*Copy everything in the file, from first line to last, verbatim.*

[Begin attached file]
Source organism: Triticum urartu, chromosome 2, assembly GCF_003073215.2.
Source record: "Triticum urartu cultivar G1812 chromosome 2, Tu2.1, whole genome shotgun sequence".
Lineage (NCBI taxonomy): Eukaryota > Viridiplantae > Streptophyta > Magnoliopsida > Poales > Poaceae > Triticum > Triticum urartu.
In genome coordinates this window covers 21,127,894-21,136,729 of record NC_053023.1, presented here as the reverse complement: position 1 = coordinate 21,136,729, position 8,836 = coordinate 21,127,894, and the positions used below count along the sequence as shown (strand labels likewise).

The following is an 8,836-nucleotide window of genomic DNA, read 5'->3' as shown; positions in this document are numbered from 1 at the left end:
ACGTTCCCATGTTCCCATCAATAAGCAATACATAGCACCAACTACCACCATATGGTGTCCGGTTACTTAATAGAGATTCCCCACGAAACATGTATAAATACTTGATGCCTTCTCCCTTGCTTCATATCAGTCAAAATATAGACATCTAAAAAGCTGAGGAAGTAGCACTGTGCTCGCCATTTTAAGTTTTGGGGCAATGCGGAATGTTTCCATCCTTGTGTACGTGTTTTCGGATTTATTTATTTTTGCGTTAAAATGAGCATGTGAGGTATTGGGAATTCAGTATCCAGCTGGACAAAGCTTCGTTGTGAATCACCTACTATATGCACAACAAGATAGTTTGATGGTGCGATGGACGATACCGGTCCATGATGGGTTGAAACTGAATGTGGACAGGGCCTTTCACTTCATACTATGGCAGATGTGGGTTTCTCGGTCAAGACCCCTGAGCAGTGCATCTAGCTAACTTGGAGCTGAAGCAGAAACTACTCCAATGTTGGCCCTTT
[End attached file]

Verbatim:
Source organism: Triticum urartu, chromosome 2, assembly GCF_003073215.2.
Source record: "Triticum urartu cultivar G1812 chromosome 2, Tu2.1, whole genome shotgun sequence".
Lineage (NCBI taxonomy): Eukaryota > Viridiplantae > Streptophyta > Magnoliopsida > Poales > Poaceae > Triticum > Triticum urartu.
In genome coordinates this window covers 21,127,894-21,136,729 of record NC_053023.1, presented here as the reverse complement: position 1 = coordinate 21,136,729, position 8,836 = coordinate 21,127,894, and the positions used below count along the sequence as shown (strand labels likewise).

The following is an 8,836-nucleotide window of genomic DNA, read 5'->3' as shown; positions in this document are numbered from 1 at the left end:
ACGTTCCCATGTTCCCATCAATAAGCAATACATAGCACCAACTACCACCATATGGTGTCCGGTTACTTAATAGAGATTCCCCACGAAACATGTATAAATACTTGATGCCTTCTCCCTTGCTTCATATCAGTCAAAATATAGACATCTAAAAAGCTGAGGAAGTAGCACTGTGCTCGCCATTTTAAGTTTTGGGGCAATGCGGAATGTTTCCATCCTTGTGTACGTGTTTTCGGATTTATTTATTTTTGCGTTAAAATGAGCATGTGAGGTATTGGGAATTCAGTATCCAGCTGGACAAAGCTTCGTTGTGAATCACCTACTATATGCACAACAAGATAGTTTGATGGTGCGATGGACGATACCGGTCCATGATGGGTTGAAACTGAATGTGGACAGGGCCTTTCACTTCATACTATGGCAGATGTGGGTTTCTCGGTCAAGACCCCTGAGCAGTGCATCTAGCTAACTTGGAGCTGAAGCAGAAACTACTCCAATGTTGGCCCTTT